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Sunday Roundup: Matthews and Madisons

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It was an eventful day in the world of pro cycling. Michael Matthews produced a storming ride to win the prologue of Paris-Nice, Simon Clarke won in Larciano and there was some track stuff, as well.

KENZO TRIBOUILLARD/AFP/Getty Images

In Conflans-Sainte-Honorine:

Michael Matthews surprised to win the prologue of Paris-Nice, beating the time of Tom Dumoulin by less than a second, after Dumoulin had finished ahead of New Zealander Patrick Bevin, who put in a great ride to finish third. As far as the GC fight goes, nothing has been decided. Tom Dumoulin had the best time of the favourites, unsurprisingly, with Ion Izagirre the next best, five seconds behind him. Geraint Thomas and Alberto Contador performed roughly as expected, Thomas managing seventh place, seven seconds down, and nine ahead of Contador, who finished sixteen second behind Matthews in twenty-seventh place. Richie Porte, at ten seconds back, finished in eleventh place. This is largely irrelevant for the GC, Contador is within bonification range of Thomas. However, with fairly gentle climbs to come, Dumoulin has put himself in a good position to mount a challenge.

Results
1. Michael Matthews 7:39
2. Tom Dumoulin 0:01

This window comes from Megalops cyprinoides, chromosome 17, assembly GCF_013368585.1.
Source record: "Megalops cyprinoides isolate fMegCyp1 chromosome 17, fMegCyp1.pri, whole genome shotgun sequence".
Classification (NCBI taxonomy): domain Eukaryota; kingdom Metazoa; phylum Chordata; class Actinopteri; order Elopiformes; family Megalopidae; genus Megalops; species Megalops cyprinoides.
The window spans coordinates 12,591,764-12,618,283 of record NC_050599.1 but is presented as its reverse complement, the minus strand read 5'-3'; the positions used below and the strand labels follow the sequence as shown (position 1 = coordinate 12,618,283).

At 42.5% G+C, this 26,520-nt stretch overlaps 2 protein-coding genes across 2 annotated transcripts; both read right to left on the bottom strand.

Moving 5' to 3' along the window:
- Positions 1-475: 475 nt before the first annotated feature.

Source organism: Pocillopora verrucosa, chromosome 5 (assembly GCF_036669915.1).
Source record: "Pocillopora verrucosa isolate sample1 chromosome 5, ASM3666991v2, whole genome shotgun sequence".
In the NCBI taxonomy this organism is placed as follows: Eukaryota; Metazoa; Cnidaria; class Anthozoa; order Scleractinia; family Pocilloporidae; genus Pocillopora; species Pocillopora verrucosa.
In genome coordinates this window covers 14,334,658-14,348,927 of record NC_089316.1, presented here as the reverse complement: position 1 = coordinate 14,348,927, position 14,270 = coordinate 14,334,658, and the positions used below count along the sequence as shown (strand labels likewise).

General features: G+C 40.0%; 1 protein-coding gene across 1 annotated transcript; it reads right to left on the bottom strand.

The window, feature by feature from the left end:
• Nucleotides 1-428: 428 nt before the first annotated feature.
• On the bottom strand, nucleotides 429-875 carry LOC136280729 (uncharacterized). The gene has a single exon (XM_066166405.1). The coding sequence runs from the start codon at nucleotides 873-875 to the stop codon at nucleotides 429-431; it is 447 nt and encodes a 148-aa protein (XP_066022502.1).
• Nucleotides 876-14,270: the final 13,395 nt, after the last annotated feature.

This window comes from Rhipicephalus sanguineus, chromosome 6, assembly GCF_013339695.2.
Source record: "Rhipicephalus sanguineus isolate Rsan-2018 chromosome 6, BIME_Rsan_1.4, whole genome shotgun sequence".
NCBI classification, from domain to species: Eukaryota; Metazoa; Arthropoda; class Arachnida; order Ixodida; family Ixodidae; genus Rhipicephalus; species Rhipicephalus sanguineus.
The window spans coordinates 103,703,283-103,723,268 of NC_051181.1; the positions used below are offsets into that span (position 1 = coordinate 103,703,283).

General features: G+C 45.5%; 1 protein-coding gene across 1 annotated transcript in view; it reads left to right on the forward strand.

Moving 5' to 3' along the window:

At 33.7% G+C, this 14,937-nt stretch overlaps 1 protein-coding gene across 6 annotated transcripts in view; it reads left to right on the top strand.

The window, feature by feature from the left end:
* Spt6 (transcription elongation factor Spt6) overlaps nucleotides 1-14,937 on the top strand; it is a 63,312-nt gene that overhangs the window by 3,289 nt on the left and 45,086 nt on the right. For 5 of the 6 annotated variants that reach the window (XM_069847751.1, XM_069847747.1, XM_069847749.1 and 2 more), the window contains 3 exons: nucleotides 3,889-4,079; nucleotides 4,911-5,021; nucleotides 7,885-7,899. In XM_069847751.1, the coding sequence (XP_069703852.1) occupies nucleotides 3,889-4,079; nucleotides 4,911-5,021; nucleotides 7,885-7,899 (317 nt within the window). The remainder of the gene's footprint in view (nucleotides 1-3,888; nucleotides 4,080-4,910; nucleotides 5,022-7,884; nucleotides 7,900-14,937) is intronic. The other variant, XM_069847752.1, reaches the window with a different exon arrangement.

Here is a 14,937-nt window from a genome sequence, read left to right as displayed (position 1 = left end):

3. Patrick Bevin 0:02
4. Jesus Herrada 0:06
5. Ion Izagirre 0:06

In Larciano:

Simon Clarke won the GP Industria & Artigianato by thirty-three seconds with help from his team mate Ramunas Navardauskas, who after being in the break all day, helped the Australian solo to victory in his first race for Cannondale. Andrea Fedi, Giovanni Visconti and Rigoberto Uran finished together behind Clarke, and finished in that order for second, third and fourth. Cannondale performed very well in the race, taking first, fourth, sixth, thirteenth and sixteenth.

Results
1. Simon Clarke
2. Andrea Fedi 0:33
3. Giovanni Visconti 0:33
4. Rigoberto Uran 0:33
5. Francesco Gavazzi 0:43


In London:

It was a good day for the British team at the Track World Championships, with Laura Trott wrapping up the omnium and Bradley Wiggins and Mark Cavendish rolling back the years to win the Madison ahead of France and Spain, though not without drama. It was a close race, with Cavendish crashing, and laps being taken early in the race. Or so I gathered from Twitter.

In West Flanders:

Sean De Bie took the GC and Timothy Dupont took the final stage of the Driedaagse van West-Vlaanderen. De Bie and six others slipped away from GC leader and prologue winner Tom Bohli, finishing fifty-four seconds ahead of the peloton.